By Linda Massi
4 minute read
By Linda Massi
4 minute read
At Delogue, we connect brands and suppliers to create transparency and sustainability. Lisa Herrmann, one of our team members, shares her views on supplier collaboration – a vital solution to improve the whole industry.
“No matter what kind of relationship it is, whether professional or personal, romantic or friendship, the base of everything is on one thing: trust. Something easy to grasp in connection to a good relationship isn’t as obvious in the supply chain,” Lisa says.
Why is there an inherent trust issue? Is it because of the language barrier? The distance? The fact that the relationship in question is far from being monogamous?
In this piece, we explore how the industry can achieve transparency and sustainability beyond tier 1.
How It Started – The Inherent Trust Issue in the Supply Chain
“During the last 30 years, fashion companies have been outsourcing all their production processes to more specialized suppliers,” Lisa explains. “They do it to achieve competitive price advantages and reach economies of scale and scope. But, by outsourcing more and more processes, we're creating something that is not a chain anymore but a web of relationships.”
This scenario forms a disintegrated supply chain with endless subcontractors and invisible actors contributing to the creation of the product. “The vast outsourcing generates increased complexity, making it difficult to maintain personal relationships and build trust,” contends Lisa.
And there is more at play. The industry is responsible for the arm's-length relationships between brands and suppliers. The continuous outsourcing creates a competitive war that culminates in an immense power imbalance.
“The power shift is something that became very visible during the pandemic,” Lisa recalls. “Big global fashion brands canceled orders. And the suppliers had to cope with the consequences of that.”
The relationships have become transactional. They don’t last more than one fashion season, but at the same time, they are characterized by strong mutual dependencies and a high dose of mistrust.
If this was your friend’s relationship and they asked you for advice you will probably say: 'Run. It's quite toxic.'
How Is It Going – Transparency Beyond Tier 1?
In recent years, the industry has moved towards a more sustainable and transparent supply chain. At least, that’s the trend on the surface. Activism is forcing brands to share their data, and there’s more disclosure expected from customers. Even though this is undoubtedly a positive, Lisa thinks there’s a lot more to do.
“When you look at what is being disclosed, you see that information is quite limited and does not encompass the full supply chain.”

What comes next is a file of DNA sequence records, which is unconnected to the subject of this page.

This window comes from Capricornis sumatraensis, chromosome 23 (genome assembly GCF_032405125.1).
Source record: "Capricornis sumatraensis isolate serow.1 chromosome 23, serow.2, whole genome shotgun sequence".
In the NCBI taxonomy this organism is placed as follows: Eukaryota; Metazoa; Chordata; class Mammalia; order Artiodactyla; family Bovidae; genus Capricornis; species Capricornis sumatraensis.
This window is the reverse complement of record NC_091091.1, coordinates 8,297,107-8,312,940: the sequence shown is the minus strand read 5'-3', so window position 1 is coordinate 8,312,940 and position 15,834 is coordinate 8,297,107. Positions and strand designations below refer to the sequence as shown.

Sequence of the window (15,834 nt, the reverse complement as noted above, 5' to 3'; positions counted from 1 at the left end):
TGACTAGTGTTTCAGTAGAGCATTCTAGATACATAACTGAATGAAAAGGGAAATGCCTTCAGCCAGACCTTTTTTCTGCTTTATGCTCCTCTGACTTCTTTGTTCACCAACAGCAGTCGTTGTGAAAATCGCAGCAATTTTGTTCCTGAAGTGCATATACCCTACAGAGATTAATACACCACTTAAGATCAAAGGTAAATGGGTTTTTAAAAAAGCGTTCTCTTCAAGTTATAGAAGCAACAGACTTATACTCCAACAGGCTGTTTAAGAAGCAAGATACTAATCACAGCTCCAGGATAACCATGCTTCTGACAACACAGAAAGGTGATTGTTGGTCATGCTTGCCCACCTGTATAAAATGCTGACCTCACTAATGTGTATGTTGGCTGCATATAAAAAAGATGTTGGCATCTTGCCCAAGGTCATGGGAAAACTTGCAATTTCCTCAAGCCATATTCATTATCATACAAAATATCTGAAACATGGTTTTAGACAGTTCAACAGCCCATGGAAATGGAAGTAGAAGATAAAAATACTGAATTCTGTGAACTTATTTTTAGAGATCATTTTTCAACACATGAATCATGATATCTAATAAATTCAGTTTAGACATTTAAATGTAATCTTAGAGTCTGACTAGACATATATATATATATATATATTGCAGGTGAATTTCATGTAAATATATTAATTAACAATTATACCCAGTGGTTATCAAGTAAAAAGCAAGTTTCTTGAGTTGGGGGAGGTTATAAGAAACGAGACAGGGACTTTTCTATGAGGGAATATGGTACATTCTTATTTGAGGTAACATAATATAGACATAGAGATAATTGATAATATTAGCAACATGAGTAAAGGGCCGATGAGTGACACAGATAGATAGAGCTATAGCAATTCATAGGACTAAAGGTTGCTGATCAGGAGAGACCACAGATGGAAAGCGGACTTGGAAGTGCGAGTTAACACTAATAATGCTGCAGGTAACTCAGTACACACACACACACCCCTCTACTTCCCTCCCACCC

The majority of brands are publishing only their first-tier manufacturers. These are the ones they have direct contractual obligations with. But they are not disclosing information about raw material suppliers. And these are are the ones that have the most severe impact on human and environmental rights.
It's kind of like: 'Okay I don't know what's happening here so I'm not accountable for it' – but that's not the case.
Future Outlook – Supplier Collaboration to Drive Sustainability and Transparency
So, is there a way to create more transparency and sustainability? Lisa considers the solution resides in engaging more with suppliers.
“First of all, it is crucial to shift away from the transactional model to an actual collaborative partnership model. It is empirically proven that when you build trust with your partners and especially with your suppliers, they are more willing to disclose data and pursue sustainability goals that you have created together with them as a company.”
Long-term commitment is the key to a more collaborative relationship. It will bring balance to the power disparity that has characterized the supply chain for a long time. To create more transparency, Lisa confides in co-investments in digitalization and technology. “Building the infrastructure is essential to drive transparency based on real data and not only information that looks nice in a marketing report.”
Digital infrastructure keeps suppliers closer, regardless of language and cultural differences. It increases communication, and in turn, gives trust and transparency.
“These two blocks, trust and co-investments together can create vast transparency and accountability for all the stages of the fashion supply chain.” Lisa ensures it would be a win-win situation for both parties. “Think of the reputational advantages for fashion brands. Showing what they can actually do and are doing would be a better way to tackle the sustainable trend, instead of making promises they can't keep.”
The fashion industry has never boasted a positive image. Unrealistic beauty standards, rampant copycats, and now sustainable and humanitarian issues have branded it deeper than a monogrammed bag. To overcome the damage, a simple solution is required: put down the axes and work together.